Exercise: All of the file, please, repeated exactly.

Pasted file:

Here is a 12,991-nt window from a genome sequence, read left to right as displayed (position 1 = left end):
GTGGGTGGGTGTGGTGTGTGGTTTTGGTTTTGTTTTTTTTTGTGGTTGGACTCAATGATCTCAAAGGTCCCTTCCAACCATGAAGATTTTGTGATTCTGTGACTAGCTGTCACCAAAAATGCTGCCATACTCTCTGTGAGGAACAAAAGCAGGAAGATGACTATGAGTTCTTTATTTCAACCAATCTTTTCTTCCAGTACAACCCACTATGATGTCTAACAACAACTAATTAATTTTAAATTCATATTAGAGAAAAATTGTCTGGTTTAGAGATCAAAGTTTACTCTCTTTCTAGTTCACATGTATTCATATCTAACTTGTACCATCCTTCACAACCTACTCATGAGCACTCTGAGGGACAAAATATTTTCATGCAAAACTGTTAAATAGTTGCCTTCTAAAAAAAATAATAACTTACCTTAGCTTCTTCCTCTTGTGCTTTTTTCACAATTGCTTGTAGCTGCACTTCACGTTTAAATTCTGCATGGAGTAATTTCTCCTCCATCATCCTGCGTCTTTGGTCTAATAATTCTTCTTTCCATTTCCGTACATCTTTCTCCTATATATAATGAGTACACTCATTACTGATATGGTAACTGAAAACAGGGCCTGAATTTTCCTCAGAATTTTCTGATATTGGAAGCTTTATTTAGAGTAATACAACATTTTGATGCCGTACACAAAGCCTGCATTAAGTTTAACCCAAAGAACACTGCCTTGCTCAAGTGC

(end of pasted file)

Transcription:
Here is a 12,991-nt window from a genome sequence, read left to right as displayed (position 1 = left end):
GTGGGTGGGTGTGGTGTGTGGTTTTGGTTTTGTTTTTTTTTGTGGTTGGACTCAATGATCTCAAAGGTCCCTTCCAACCATGAAGATTTTGTGATTCTGTGACTAGCTGTCACCAAAAATGCTGCCATACTCTCTGTGAGGAACAAAAGCAGGAAGATGACTATGAGTTCTTTATTTCAACCAATCTTTTCTTCCAGTACAACCCACTATGATGTCTAACAACAACTAATTAATTTTAAATTCATATTAGAGAAAAATTGTCTGGTTTAGAGATCAAAGTTTACTCTCTTTCTAGTTCACATGTATTCATATCTAACTTGTACCATCCTTCACAACCTACTCATGAGCACTCTGAGGGACAAAATATTTTCATGCAAAACTGTTAAATAGTTGCCTTCTAAAAAAAATAATAACTTACCTTAGCTTCTTCCTCTTGTGCTTTTTTCACAATTGCTTGTAGCTGCACTTCACGTTTAAATTCTGCATGGAGTAATTTCTCCTCCATCATCCTGCGTCTTTGGTCTAATAATTCTTCTTTCCATTTCCGTACATCTTTCTCCTATATATAATGAGTACACTCATTACTGATATGGTAACTGAAAACAGGGCCTGAATTTTCCTCAGAATTTTCTGATATTGGAAGCTTTATTTAGAGTAATACAACATTTTGATGCCGTACACAAAGCCTGCATTAAGTTTAACCCAAAGAACACTGCCTTGCTCAAGTGC